http://observer.guardian.co.uk/race

      The Guardian on race in the UK:
      http://www.guardian.co.uk/racism/0,2759,180308,00.html

      …and a little bit on the subject in The Telegraph:
      http://www.telegraph.co.uk/news/uknews/crime/8999752/Alasdair-Palmer-and-David-Barrett-Race-in-Britain.html

      …and some here from The Economist:
      http://www.economist.com/node/21542403

      …and a little bit more here from The Independent, which has some interesting stats:
      http://www.independent.co.uk/news/uk/home-news/race-in-britain-2012-has-life-changed-for-ethnic-minorities-6286786.html

      You get the idea. I don’t think race as a discussion topic is unique to the American experience.

      2. Racially-diverse casting in dramas

      The latest Guinevere Pendragon on BBC’s Merlin:
      http://merlin.wikia.com/wiki/Guinevere_Pendragon

      The latest Friar Tuck on BBC’s Robin Hood:
      http://www.telegraph.co.uk/culture/tvandradio/5050170/Interview-David-Harewood-on-playing-Friar-Tuck-in-Robin-Hood.html

      The RSC’s recent-ish choice for King Henry VI:
      http://www.guardian.co.uk/uk/2000/sep/19/fiachragibbons

      You and I would both find these welcome and interesting developments. But I don’t think the British decisions to cast such actors for these roles originates from concerns different from any you might impute to American productions. We can agree that producers from both countries thought race shouldn’t be relevant to creating interesting dramatic roles. Alternatively, we can agree that producers in both countries desire casts that more-or-less reflect the viewing demographic, so as to expand viewership and ratings. I’m unsure that — in either context — it has to much to do with a “haunted conscience.” It’s either a naked concern for advertising (or licensing) revenue, or a progressive cultural sensibility, or some of both. But I don’t see why one set of actions would stem from a cultural pathology, and yet the other wouldn’t.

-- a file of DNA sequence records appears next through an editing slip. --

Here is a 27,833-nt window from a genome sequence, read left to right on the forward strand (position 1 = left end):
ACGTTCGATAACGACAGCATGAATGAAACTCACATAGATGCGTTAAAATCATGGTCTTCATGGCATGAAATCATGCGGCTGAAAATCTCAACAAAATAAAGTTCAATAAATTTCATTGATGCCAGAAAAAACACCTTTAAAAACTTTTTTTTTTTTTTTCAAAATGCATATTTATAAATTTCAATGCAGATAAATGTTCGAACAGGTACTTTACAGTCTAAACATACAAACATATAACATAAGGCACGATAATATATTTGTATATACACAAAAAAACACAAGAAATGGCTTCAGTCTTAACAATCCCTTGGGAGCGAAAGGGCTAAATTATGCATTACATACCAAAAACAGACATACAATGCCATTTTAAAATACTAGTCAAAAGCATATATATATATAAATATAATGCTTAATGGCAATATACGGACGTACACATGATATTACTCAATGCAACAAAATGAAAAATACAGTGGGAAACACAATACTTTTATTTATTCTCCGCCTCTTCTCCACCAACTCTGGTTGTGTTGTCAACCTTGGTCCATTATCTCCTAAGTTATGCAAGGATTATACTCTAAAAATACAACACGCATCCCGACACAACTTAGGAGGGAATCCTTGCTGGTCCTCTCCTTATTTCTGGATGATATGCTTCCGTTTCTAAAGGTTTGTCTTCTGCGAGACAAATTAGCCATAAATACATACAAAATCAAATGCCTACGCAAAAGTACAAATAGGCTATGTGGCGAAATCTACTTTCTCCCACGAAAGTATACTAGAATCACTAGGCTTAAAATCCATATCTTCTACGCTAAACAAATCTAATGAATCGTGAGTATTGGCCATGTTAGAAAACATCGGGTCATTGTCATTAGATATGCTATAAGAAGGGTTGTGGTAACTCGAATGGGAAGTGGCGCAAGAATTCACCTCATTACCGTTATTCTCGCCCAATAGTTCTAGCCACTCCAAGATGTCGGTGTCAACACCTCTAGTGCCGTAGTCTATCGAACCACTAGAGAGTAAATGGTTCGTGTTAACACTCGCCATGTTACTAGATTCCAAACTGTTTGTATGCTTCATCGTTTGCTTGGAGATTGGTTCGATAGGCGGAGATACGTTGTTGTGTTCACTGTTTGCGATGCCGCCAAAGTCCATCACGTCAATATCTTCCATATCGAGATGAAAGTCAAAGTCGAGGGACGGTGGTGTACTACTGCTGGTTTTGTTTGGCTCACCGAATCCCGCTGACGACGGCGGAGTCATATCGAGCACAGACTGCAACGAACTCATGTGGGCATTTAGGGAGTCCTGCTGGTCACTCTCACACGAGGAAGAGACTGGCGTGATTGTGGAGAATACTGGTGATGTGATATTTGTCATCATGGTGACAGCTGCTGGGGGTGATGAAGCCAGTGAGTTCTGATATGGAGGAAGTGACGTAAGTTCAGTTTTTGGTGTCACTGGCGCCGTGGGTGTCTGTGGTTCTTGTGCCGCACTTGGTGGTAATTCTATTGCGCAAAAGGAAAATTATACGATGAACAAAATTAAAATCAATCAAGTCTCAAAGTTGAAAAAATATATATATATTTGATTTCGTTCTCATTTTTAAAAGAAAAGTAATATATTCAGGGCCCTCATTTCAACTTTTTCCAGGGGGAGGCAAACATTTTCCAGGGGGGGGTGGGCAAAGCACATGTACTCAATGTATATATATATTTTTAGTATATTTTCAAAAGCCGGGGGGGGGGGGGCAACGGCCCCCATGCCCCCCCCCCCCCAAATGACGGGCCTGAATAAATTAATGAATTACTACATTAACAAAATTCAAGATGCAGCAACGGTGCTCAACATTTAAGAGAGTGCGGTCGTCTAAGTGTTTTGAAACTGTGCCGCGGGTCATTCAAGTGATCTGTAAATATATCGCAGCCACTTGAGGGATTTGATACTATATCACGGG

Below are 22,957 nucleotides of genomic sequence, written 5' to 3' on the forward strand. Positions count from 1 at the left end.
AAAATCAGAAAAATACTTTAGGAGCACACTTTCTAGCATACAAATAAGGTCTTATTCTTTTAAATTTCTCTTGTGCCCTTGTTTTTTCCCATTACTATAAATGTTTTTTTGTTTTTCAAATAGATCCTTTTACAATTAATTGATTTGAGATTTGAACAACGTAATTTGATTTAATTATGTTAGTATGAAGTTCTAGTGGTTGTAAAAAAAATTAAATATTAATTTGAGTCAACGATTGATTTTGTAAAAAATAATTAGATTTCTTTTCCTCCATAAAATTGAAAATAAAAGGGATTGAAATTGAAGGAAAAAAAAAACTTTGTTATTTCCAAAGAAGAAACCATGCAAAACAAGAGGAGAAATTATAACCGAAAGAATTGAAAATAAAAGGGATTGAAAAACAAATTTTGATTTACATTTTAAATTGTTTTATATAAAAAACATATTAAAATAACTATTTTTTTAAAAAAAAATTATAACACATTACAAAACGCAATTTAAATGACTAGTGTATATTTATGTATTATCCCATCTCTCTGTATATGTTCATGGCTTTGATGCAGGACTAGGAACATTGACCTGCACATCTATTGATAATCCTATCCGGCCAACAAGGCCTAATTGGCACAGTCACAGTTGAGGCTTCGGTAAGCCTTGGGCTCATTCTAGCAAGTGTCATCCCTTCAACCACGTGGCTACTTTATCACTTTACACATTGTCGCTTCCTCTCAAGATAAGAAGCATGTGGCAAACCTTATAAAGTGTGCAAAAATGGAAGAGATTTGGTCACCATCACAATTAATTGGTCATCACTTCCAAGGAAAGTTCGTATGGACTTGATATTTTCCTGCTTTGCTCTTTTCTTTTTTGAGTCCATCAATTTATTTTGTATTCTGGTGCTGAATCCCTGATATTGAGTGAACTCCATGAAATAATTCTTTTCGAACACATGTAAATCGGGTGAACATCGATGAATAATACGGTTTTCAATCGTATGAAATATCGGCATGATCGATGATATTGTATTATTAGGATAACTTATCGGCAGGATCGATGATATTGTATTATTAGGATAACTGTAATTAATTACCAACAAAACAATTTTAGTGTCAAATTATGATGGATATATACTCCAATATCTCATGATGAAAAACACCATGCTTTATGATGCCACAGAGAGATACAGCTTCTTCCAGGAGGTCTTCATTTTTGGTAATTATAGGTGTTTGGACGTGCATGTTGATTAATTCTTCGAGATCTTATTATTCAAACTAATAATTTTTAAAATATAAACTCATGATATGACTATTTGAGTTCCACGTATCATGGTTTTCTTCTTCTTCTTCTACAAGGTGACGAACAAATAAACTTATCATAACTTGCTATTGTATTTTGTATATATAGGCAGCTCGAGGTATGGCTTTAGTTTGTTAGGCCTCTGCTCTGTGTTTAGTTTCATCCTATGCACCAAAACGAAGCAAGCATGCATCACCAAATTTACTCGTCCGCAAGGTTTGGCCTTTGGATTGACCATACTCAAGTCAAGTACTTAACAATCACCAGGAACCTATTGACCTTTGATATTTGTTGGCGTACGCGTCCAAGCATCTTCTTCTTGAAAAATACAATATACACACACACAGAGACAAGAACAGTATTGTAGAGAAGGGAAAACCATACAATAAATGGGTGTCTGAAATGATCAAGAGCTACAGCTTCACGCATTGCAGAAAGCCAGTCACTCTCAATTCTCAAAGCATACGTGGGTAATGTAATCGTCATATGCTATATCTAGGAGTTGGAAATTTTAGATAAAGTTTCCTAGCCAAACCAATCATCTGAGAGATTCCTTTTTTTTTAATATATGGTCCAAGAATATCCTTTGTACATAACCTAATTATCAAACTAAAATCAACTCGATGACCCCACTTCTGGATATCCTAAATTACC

3. Black churches in the US and UK:

      Where to start with this? I’m not sure what you mean by the “fact” of “Black Churches” and “White Churches”. Exactly which fact? How are you defining “Black Church” and how are you defining “White Church”?

      A church often mirrors its local community. If the population of a local community (let’s say, San Francisco’s Fillmore District) is majority African American, it’s not hard to understand that the majority of parishioners would be African American as well. Thank God, or we’d never have the St. John Coltrane African Orthodox Church!:
      http://www.coltranechurch.org

      But, look, you see the same dynamic with the Brixton Gospel Choir:
      http://youtu.be/ySq7XgbcUxE

      and of course, London’s Glory House Church:
      http://youtu.be/qzbYn7j7GDM

      Or just check this directory:
      http://www.bmcdirectory.co.uk

      …or this article:
      http://news.bbc.co.uk/2/hi/4704925.stm

      …and here’s a truncated micro-history of Black churches in Britain:
      http://youtu.be/mrwmmg1dmN8

      …and (more for US readers) here’s a quick review of Britain’s backlash against the Jamaican immigration of the 1950s:
      http://youtu.be/ptJHO5oJfH4

      4. “Miscegenation”:

      The word doesn’t seem wholly foreign to the Queen’s English. It’s listed in the OED, specifically with reference to people, and not animals:
      http://oxforddictionaries.com/definition/miscegenation?q=miscegenation

      The word “miscegenation” certainly appears to be in BNP Chairman Nick Griffin’s vocabulary: